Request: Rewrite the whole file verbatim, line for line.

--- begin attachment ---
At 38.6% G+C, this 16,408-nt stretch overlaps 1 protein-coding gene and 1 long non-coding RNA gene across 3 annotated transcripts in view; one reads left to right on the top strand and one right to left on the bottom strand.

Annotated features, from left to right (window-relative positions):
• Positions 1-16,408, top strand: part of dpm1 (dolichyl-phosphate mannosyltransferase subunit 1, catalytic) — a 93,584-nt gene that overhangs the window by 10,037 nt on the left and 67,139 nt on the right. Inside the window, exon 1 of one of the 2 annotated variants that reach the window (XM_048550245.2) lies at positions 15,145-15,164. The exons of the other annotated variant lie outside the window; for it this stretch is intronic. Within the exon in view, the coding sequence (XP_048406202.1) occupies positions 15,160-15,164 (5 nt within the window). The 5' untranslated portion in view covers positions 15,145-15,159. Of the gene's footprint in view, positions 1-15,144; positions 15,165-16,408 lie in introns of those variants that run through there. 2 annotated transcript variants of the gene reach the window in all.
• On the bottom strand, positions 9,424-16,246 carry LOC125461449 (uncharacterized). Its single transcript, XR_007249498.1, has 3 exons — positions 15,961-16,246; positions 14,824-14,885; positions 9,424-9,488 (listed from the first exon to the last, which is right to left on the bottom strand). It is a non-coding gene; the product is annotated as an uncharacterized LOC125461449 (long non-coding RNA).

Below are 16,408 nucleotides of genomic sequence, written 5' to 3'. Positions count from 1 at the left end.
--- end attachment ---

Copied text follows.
At 38.6% G+C, this 16,408-nt stretch overlaps 1 protein-coding gene and 1 long non-coding RNA gene across 3 annotated transcripts in view; one reads left to right on the top strand and one right to left on the bottom strand.

Annotated features, from left to right (window-relative positions):
• Positions 1-16,408, top strand: part of dpm1 (dolichyl-phosphate mannosyltransferase subunit 1, catalytic) — a 93,584-nt gene that overhangs the window by 10,037 nt on the left and 67,139 nt on the right. Inside the window, exon 1 of one of the 2 annotated variants that reach the window (XM_048550245.2) lies at positions 15,145-15,164. The exons of the other annotated variant lie outside the window; for it this stretch is intronic. Within the exon in view, the coding sequence (XP_048406202.1) occupies positions 15,160-15,164 (5 nt within the window). The 5' untranslated portion in view covers positions 15,145-15,159. Of the gene's footprint in view, positions 1-15,144; positions 15,165-16,408 lie in introns of those variants that run through there. 2 annotated transcript variants of the gene reach the window in all.
• On the bottom strand, positions 9,424-16,246 carry LOC125461449 (uncharacterized). Its single transcript, XR_007249498.1, has 3 exons — positions 15,961-16,246; positions 14,824-14,885; positions 9,424-9,488 (listed from the first exon to the last, which is right to left on the bottom strand). It is a non-coding gene; the product is annotated as an uncharacterized LOC125461449 (long non-coding RNA).

Below are 16,408 nucleotides of genomic sequence, written 5' to 3'. Positions count from 1 at the left end.